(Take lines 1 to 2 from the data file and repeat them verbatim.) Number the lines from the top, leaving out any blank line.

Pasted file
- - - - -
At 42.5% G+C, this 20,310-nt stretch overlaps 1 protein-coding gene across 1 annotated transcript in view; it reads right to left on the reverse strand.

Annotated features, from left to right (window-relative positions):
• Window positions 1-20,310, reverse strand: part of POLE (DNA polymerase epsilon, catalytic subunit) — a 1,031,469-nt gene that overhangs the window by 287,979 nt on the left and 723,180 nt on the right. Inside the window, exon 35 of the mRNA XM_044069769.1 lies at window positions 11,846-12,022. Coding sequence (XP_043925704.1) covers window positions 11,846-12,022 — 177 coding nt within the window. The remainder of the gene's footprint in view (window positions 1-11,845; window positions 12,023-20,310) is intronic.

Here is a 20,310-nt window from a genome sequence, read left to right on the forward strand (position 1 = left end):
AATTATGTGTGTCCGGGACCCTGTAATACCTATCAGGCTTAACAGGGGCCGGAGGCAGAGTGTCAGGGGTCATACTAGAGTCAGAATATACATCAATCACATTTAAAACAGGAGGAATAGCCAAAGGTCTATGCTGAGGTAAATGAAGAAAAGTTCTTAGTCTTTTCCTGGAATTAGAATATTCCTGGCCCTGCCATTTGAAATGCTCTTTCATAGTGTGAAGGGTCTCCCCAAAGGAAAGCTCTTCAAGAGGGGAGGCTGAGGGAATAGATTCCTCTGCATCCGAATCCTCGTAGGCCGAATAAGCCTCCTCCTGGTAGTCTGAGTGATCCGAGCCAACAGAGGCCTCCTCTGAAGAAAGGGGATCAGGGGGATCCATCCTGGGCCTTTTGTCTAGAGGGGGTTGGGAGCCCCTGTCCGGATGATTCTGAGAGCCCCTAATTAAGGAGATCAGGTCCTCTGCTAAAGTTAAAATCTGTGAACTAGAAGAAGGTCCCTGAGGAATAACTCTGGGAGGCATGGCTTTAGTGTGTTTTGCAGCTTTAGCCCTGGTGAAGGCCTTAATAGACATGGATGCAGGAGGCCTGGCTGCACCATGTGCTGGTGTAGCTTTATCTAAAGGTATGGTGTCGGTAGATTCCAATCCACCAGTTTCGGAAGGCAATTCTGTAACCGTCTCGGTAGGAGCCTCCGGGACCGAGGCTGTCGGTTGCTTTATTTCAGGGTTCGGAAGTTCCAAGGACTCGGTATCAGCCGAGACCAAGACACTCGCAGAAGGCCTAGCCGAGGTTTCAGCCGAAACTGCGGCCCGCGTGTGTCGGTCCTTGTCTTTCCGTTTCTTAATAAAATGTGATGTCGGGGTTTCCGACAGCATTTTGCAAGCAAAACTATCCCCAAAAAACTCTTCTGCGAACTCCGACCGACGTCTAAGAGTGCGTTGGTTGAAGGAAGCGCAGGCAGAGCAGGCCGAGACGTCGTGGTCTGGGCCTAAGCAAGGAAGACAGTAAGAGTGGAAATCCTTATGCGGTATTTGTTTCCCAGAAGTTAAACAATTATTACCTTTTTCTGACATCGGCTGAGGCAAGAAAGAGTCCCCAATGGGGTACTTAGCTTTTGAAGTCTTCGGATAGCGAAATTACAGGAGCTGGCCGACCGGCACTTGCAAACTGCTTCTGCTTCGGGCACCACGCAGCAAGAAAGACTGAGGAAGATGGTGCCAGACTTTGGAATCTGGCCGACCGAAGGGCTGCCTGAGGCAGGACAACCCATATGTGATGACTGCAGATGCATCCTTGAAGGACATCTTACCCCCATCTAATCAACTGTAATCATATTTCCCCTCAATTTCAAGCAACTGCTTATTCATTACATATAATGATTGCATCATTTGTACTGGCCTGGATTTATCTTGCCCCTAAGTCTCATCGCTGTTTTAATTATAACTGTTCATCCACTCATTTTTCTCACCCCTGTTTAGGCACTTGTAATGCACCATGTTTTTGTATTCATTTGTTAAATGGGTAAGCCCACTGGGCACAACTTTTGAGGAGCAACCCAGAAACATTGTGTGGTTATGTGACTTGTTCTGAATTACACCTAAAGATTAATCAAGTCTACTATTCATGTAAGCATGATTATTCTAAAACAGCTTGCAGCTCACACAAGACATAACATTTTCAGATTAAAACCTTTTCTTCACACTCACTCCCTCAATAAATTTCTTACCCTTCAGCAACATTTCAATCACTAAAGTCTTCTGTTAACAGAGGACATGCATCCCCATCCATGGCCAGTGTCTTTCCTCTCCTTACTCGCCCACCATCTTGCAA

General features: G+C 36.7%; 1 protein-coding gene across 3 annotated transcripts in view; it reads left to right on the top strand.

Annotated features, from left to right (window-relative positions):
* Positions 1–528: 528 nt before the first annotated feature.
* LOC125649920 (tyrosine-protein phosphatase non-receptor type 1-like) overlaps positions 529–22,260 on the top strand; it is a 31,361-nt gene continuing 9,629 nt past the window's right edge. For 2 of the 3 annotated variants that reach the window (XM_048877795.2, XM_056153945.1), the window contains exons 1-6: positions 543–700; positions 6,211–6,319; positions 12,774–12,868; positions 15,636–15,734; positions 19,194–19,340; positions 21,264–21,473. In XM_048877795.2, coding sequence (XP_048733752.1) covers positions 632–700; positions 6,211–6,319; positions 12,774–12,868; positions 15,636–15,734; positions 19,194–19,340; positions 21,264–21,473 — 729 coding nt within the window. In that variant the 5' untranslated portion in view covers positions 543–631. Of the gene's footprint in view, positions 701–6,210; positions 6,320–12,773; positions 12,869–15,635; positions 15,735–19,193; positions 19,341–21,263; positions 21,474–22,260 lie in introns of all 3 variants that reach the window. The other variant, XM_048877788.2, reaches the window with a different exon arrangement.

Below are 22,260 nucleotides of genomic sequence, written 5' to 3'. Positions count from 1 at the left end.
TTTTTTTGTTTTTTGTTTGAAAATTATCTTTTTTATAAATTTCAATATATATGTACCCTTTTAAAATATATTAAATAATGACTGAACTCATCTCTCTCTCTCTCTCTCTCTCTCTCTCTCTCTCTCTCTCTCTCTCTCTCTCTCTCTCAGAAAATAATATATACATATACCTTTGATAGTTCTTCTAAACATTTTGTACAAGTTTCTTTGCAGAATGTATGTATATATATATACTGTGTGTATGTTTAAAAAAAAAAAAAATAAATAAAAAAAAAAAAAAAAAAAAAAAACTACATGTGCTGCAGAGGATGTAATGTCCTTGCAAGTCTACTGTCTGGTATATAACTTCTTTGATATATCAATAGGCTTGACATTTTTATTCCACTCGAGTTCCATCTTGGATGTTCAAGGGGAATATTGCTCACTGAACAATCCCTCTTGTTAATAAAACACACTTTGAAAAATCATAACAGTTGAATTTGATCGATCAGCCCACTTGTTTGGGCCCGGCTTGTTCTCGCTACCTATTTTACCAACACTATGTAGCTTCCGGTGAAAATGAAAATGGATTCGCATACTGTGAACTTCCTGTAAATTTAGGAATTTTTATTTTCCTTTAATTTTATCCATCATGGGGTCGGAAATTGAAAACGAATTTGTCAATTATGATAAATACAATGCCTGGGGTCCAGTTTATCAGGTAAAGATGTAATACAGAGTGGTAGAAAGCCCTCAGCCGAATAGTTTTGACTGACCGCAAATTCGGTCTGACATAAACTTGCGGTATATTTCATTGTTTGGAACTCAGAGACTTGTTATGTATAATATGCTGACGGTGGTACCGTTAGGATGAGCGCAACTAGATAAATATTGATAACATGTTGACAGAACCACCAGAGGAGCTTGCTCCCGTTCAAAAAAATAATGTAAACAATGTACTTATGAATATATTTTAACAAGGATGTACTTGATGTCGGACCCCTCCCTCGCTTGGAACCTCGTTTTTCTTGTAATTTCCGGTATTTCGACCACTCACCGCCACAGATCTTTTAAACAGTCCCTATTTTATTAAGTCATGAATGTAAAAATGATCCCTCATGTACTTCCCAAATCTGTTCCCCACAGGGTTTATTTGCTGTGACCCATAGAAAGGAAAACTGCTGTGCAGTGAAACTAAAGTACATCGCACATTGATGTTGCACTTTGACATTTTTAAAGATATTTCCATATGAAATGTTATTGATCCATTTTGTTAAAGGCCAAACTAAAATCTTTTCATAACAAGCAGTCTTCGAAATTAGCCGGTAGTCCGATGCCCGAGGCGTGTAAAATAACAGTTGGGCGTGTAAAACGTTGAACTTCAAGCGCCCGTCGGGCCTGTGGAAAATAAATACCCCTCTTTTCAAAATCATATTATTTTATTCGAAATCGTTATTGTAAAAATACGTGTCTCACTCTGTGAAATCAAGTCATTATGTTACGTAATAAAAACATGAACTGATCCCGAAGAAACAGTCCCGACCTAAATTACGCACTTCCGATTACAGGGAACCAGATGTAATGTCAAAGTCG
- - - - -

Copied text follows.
At 42.5% G+C, this 20,310-nt stretch overlaps 1 protein-coding gene across 1 annotated transcript in view; it reads right to left on the reverse strand.

Annotated features, from left to right (window-relative positions):